For your entire life, you’ve known how important it is to see a doctor for an annual physical examination. Now that you’re in your 50s, however, taking charge of preventive health requires more than just a yearly check with your primary care physician. Many major illnesses can show up at this stage of life, such as heart disease, high blood pressure, diabetes and cancer. Therefore, it is imperative to catch diseases early on before they progress into potentially life-threatening conditions. Ask your doctor about the following must-have medical tests and discuss other potential exams you may need based on your individual health history.
Complete Blood Count (CBC)
In your 20s your doctor may have ordered a complete blood count (CBC) test. Now that you’ve reached your 50s, your doctor will likely order a CBC, whether you’ve taken this test in the past or not. It is a simple blood test that measures all components surrounding your blood. Specifically, it measures red and white blood cell counts, as well as hemoglobin, the oxygen-rich red blood proteins. Lower measurements of any of these components may indicate allergies, autoimmune disease, arthritis, infections, kidney disease and cancer. A CBC is likely the first step your doctor will take to check your overall health, since the results can help lead to other diagnoses and tests.
Type 2 diabetes is on the rise in the United States, thanks to unhealthy diets and a sedentary lifestyle. Age is also another contributing factor because your risk for diabetes increases as you get older. Silver Innings recommends blood sugar tests every two to three years during your mid-life years—doing so may help detect the onset of type 2 diabetes.
Blood Pressure Check
Every time you see the doctor, a nurse checks your blood pressure. This is true whether you are at a regular checkup, or you’re there for a sick visit. Your blood pressure is an important clue into your heart function. High blood pressure, also called hypertension, means that your heart is working harder than it should to deliver blood to the rest of your body. Overtime, hypertension can lead to heart and kidney failure, as well as vision problems. It may also be accompanied by obesity.
As you get older, your risk for hypertension increases. If you are concerned about your blood pressure, you may even check it at a machine in your local pharmacy. You must heed orders by your doctor if he suspects a problem with your blood pressure. Take preventive measures over your blood pressure risk if hypertension runs in your family, or if you have any underlying risk factors such as high stress, obesity and heart disease.
A cholesterol profile measures both “good” high-density lipoprotein (HDL) levels and “bad” low-density lipoprotein (LDL) levels in the blood. Diet and heredity are the two main factors that contribute to cholesterol. Depending on your individual health profile, you may be at risk of developing dangerous levels of LDL cholesterol by the time you reach 50. A cholesterol profile should be done once every five years, as recommended by Silver Innings. If high cholesterol runs in your family, however, have this test done more often, or as recommended by your doctor.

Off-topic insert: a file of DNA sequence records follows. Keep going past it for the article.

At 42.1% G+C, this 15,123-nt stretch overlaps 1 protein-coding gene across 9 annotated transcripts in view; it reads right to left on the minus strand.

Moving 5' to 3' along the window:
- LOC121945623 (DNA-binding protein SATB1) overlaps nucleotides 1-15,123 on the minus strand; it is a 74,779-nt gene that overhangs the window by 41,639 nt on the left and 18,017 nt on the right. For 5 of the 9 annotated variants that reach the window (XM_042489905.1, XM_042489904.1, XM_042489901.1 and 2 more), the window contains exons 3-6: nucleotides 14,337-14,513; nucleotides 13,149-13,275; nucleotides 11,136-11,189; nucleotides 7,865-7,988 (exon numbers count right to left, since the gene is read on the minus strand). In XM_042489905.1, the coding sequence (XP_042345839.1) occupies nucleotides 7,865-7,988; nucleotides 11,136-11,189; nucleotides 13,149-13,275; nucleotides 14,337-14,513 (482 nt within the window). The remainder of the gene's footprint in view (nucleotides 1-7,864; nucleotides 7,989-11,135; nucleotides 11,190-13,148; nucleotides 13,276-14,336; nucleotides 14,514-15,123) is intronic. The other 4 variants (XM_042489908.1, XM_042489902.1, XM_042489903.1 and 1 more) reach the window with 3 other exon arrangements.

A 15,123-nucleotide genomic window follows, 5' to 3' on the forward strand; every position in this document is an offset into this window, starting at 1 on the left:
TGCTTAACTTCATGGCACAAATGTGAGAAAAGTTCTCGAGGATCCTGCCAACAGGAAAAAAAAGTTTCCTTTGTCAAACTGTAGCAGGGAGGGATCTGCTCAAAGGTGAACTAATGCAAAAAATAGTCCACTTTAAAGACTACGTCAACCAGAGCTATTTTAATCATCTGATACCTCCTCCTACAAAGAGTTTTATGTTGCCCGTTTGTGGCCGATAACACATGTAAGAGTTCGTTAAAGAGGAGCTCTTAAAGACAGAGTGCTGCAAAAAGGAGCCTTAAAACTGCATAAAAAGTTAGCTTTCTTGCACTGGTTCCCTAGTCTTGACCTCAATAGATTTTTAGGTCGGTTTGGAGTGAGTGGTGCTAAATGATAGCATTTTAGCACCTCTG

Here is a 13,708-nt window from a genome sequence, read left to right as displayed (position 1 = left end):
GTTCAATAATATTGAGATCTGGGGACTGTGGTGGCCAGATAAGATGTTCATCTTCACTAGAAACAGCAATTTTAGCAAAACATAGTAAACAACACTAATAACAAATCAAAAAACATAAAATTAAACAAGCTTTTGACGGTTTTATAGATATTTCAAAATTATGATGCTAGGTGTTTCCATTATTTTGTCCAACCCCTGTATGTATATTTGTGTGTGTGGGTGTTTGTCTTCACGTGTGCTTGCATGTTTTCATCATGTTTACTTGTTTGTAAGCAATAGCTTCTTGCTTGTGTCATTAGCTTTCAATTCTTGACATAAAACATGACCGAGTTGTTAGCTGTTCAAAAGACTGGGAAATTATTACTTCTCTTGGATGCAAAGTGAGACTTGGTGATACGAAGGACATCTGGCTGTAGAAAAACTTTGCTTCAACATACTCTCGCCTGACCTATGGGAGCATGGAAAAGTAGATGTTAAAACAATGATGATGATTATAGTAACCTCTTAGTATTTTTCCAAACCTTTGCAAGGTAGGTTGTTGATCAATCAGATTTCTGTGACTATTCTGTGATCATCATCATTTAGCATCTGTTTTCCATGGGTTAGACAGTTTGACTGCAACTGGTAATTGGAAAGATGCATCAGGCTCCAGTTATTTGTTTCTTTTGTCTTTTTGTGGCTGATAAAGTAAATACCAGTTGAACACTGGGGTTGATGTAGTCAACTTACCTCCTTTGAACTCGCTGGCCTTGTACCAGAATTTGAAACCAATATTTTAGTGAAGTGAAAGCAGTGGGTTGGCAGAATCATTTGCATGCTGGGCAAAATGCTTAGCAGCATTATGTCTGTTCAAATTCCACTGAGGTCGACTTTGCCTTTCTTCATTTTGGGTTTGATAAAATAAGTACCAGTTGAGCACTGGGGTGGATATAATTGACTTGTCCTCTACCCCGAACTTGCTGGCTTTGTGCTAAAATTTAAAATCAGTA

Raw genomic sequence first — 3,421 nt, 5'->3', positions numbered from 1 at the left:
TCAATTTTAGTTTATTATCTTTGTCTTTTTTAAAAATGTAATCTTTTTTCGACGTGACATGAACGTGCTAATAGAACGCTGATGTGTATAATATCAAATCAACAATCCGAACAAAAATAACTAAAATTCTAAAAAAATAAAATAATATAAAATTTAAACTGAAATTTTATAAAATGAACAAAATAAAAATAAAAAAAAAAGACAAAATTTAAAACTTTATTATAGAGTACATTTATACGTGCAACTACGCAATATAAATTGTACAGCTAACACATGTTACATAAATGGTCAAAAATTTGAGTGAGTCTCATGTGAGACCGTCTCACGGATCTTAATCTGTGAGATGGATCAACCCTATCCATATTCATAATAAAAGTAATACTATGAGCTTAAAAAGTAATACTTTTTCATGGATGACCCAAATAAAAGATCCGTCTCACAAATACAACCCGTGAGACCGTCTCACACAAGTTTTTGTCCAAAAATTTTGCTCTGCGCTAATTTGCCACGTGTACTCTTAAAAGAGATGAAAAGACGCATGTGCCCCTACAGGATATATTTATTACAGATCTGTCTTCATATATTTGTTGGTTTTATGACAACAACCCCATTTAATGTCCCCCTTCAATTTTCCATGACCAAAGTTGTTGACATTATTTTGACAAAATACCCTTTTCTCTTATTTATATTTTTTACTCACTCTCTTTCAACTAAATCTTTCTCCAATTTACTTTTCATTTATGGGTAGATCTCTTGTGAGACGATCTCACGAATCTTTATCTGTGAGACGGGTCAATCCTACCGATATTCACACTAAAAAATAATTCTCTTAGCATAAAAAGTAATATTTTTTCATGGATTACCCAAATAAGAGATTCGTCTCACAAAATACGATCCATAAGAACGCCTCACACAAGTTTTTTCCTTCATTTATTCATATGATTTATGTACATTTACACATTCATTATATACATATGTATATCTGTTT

Eyes & Skin
It’s no secret vision problems increase with age. While you may be avoiding the thought of wearing contacts or prescription glasses for the first time, getting your eyes checked out can help detect major eye health issues. Macular degeneration and cataracts, for example, are easiest to treat when detected early. Even if you have already been treated for eye health issues prior to reaching your 50s, you should still go for an annual eye exam.
Your tanning days may be a thing of the past, but you should still seek your dermatologist for an annual skin check. Melanoma, the most dangerous and deadly form of skin cancer, has a better chance of treatment when caught early. Also be sure to check your skin every month for any suspicious moles or growths.
Tests by Gender
Basic medical tests apply to both men and women in their 50s. However, more specialized tests may apply to different genders. While a rectal exam is recommended for both men and women for the detection of colon cancer, men may also require an accompanying blood test every year to check for prostate cancer. Women should get pelvic exams and mammograms every one to three years, depending on your doctor’s recommendations.
You may have already noticed changes in your metabolism. While metabolism naturally slows with age, drastic changes could indicate a thyroid problem. Your thyroid is a small gland at the base of your neck, which controls all major body functions, including energy and metabolism. Although cases of thyroid disease can occur in any gender, women are more prone to problems with this metabolic gland. Hormone levels can be detected through a CBC, but you may ask your doctor specifically for a thyroid function test if you experience any unusual symptoms.
In your 50s, taking care of your health is just as important as ever. Basic medical tests can help detect potential problems while also giving you peace of mind. Don’t forget to incorporate healthy habits into your daily lifestyle and discuss any modifications with your doctor.